Quick Assist in Windows 10
|Included with||Windows 10|
|Type||Remote controlling feature|
Quick Assist, Windows 10 feature, allows a user to temporarily view or control a remote Windows computer over a network or the Internet to resolve issues without directly touching the unit. It is based on the Remote Desktop Protocol (RDP). It is complemented by Get Help, a feature introduced in Windows 10 that enables the user to contact Microsoft directly but does not allow for remote desktoping or screen sharing.
Before Quick Assist was introduced in Windows 10, Windows XP and later Windows versions offered a similar feature called Windows Remote Assistance.
Helpers offering remote assistance can open multiple simultaneous sessions—one for each remote computer. However, users seeking assistance from helpers can have only one RA session waiting for a connection. Connect invitations can be sent to multiple recipients—any of which may connect. All subsequent connect attempts will be blocked until the first helper disconnects, after which another helper may connect. If the user disconnects the session, the RA application terminates and no further connections are allowed.
Quick Assist is installed by default on Windows clients, but is not available on Windows Server 2008 R2 servers. The name of the tool differs depending on Windows language, search for "Quick Assist" in the Start menu will locate the tool regardless of the language settings.
Quick Assist requests a code in order to match users to a session. This will allow the giver to access the computer of the receiver in Administrator mode while allowing the receiver to see the choices the giver made.
It uses TCP 443 and communicate with the following hosts:
The Quick Assist binary is located at "C:\Windows\System32\quickassist.exe"
The feature was first introduced in Windows XP as Remote Assistance and based on Remote Desktop technologies. Remote Assistance in Windows XP is integrated into the Help and Support Center UI and allows sending invitations to the support person by email, Windows Messenger or saving the invitation as a file and transferring the file across through other methods.The computer can be controlled by both, the support person connecting remotely as well as the one sending the invitation. Chat, audio-video conversations and file transfer are available.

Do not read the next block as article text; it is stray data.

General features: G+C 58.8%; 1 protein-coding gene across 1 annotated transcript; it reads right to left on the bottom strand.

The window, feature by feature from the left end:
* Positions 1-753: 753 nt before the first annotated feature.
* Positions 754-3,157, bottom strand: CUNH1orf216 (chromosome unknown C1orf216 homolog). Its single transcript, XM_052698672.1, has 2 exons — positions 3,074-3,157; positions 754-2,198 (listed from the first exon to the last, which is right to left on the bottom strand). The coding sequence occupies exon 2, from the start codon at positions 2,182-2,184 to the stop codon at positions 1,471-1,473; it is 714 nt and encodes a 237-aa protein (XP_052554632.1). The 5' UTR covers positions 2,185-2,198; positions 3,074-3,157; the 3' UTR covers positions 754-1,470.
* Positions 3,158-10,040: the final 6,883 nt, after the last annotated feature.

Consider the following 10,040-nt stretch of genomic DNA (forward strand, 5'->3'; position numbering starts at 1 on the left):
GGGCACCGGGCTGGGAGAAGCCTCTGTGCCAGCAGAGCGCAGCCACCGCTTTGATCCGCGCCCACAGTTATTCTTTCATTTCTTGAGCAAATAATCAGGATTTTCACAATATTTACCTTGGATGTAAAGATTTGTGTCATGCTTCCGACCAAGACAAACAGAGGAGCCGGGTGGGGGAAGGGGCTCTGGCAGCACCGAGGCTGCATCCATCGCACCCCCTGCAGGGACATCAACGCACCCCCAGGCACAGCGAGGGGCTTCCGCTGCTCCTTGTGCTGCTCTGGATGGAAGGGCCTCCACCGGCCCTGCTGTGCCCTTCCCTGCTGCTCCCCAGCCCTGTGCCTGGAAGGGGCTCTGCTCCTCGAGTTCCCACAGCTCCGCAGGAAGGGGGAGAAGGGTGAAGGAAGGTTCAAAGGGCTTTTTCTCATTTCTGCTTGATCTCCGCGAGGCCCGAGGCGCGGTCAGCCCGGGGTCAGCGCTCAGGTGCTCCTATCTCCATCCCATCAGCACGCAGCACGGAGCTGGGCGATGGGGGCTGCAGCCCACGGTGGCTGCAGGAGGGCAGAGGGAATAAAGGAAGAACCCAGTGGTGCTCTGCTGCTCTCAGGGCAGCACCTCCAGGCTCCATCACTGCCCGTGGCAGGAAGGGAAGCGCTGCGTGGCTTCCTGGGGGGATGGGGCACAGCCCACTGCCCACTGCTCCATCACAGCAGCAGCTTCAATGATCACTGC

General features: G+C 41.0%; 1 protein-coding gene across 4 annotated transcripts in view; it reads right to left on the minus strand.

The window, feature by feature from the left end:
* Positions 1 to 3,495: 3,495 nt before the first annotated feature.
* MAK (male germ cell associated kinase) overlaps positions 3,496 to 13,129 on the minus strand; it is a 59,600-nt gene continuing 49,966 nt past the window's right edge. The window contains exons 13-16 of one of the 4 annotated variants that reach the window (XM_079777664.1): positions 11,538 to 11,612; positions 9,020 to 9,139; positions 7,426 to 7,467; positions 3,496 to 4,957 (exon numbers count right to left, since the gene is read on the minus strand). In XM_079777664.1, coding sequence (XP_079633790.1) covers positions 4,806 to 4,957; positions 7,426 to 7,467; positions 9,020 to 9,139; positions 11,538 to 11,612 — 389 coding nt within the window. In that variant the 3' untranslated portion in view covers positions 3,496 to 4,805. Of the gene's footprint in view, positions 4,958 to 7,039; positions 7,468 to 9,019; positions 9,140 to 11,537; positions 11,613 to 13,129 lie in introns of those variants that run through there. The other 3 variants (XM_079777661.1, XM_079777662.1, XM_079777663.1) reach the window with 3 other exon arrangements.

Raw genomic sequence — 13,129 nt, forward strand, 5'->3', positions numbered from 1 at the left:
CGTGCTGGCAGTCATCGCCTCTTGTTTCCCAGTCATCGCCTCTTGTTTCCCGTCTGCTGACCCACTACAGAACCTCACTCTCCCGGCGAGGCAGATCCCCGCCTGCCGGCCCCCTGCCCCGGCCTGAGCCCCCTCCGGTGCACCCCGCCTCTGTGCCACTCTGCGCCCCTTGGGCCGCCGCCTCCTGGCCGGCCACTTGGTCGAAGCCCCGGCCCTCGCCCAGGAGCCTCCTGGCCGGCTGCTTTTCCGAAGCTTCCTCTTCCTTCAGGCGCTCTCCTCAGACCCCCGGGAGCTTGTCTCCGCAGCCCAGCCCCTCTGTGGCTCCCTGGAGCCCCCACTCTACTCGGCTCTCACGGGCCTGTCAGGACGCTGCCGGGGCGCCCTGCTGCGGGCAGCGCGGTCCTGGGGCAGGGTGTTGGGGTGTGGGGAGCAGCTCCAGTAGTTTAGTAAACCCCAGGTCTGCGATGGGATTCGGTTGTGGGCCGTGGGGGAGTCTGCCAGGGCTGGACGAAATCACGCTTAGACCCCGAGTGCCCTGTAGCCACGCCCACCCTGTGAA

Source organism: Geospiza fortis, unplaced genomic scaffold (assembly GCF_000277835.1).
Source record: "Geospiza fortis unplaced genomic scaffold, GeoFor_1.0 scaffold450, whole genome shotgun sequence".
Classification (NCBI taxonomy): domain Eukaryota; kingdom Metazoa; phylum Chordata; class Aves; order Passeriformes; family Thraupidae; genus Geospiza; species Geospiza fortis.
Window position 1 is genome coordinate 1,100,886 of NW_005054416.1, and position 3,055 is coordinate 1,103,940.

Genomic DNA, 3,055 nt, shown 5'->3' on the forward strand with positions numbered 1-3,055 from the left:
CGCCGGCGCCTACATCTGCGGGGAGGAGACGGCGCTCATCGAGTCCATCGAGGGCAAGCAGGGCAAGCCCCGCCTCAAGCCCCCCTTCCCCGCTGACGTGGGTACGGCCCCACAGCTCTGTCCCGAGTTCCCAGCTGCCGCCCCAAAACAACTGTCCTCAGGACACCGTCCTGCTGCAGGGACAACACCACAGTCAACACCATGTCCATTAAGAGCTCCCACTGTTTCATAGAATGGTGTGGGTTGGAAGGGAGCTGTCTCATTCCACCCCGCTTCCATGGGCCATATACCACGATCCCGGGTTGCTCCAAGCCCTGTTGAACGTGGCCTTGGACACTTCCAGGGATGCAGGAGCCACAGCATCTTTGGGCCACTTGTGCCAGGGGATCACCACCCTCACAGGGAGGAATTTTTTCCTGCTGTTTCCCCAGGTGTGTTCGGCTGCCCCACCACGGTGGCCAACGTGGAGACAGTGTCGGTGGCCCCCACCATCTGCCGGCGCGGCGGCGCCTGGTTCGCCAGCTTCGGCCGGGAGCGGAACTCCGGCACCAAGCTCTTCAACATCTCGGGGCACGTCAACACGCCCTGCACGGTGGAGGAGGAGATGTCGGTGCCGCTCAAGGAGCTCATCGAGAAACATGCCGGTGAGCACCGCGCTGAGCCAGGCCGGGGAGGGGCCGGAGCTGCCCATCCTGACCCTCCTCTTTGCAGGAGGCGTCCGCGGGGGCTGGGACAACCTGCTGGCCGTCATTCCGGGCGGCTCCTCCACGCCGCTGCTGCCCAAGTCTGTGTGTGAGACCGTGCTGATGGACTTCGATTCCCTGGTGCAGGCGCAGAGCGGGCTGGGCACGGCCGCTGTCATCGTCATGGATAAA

In Windows Vista, Remote Assistance is upgraded with a standalone user interface and based on RDP 6 and Windows Desktop Sharing API. Two systems administrators can simultaneously connect to a single computer. Remote sessions automatically reconnect after restarting the computer. It also supports session pausing, built-in diagnostics, chat, file transfer and XML-based logging. It reduces bandwidth requirements for low-speed connections. NAT traversal allows a session to be established even if the user is behind a Network Address Translation (NAT) device, for example, a router in a home network. Remote Assistance is configurable using Group Policy and supports command-line switches so that custom shortcuts can be deployed.
In Windows 7, Remote Assistance is based on RDP 7. An extra option to connect using Peer Name Resolution Protocol is added, called Easy Connect if IPv6 connectivity is present. With Easy Connect, only a password needs to be shared instead of an invitation file, and two computers can establish a peer-to-peer connection over the Local Area Network (LAN) or the Internet without a relay server. However, Windows Remote Assistance does not support file transfer and clipboard sharing in Windows 7.
Remote Assistance is installed by default on Windows clients, but must be added manually on Windows Server 2008 R2 servers. Remote assistance sessions may be initiated using the Windows Remote Assistance application available on the Start menu under All Apps → Maintenance or by invoking